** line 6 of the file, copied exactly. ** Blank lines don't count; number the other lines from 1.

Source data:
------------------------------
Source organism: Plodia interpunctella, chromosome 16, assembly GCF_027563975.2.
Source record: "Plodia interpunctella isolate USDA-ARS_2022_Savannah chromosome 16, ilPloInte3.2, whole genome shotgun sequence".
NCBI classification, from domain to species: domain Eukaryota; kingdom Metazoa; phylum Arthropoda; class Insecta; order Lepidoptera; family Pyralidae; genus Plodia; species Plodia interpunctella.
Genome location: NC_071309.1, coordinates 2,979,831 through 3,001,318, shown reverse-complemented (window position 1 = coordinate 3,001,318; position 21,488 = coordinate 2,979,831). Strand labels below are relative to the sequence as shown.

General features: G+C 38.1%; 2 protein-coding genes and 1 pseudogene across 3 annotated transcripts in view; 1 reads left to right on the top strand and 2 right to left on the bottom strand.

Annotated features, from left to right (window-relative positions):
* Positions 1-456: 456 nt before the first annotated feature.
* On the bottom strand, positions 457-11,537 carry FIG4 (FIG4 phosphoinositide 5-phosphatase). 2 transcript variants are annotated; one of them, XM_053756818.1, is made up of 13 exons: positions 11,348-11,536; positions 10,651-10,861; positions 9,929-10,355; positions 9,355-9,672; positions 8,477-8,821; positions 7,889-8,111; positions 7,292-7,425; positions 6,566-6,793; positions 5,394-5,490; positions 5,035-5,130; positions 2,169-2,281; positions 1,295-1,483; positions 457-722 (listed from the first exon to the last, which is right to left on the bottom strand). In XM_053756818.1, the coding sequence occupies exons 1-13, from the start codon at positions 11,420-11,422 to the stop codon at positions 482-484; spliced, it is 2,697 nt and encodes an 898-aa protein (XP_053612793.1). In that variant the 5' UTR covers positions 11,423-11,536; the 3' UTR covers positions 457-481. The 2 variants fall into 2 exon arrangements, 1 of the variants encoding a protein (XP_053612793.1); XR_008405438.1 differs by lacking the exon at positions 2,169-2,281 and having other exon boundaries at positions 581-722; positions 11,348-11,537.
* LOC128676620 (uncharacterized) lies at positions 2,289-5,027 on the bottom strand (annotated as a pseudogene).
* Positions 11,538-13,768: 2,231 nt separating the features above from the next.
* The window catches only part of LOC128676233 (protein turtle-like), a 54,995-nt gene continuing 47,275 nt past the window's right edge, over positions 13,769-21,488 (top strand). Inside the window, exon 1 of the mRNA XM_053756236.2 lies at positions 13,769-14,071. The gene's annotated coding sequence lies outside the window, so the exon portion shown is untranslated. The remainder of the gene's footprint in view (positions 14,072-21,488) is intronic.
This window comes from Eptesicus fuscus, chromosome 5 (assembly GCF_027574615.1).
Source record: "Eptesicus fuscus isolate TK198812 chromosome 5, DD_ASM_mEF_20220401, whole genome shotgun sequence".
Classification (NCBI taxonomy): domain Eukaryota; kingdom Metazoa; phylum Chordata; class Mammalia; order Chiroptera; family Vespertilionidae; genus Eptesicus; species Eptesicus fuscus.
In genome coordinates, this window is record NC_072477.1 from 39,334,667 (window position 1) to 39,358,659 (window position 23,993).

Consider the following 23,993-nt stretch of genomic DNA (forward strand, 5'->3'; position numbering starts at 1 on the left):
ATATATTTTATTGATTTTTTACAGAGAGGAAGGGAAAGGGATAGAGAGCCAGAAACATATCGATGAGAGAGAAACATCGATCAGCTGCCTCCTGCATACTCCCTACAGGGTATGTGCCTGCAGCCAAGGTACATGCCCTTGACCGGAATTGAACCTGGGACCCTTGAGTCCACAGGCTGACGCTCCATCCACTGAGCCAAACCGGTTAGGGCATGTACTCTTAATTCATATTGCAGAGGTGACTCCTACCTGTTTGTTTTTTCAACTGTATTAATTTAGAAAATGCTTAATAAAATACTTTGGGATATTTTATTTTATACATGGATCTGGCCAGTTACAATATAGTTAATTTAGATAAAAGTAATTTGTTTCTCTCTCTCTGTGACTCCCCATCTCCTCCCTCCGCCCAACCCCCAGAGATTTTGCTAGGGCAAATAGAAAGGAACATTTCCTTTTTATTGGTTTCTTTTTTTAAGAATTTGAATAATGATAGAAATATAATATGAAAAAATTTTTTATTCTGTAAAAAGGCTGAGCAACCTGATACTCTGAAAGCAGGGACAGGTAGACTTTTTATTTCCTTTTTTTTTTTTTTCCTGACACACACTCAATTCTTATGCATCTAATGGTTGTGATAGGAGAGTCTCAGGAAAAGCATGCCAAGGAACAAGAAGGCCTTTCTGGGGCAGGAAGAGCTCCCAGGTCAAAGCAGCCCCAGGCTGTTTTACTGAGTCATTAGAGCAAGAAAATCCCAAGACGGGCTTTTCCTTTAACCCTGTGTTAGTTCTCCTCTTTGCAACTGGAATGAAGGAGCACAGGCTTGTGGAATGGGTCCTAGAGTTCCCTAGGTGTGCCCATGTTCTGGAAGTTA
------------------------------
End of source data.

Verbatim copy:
Annotated features, from left to right (window-relative positions):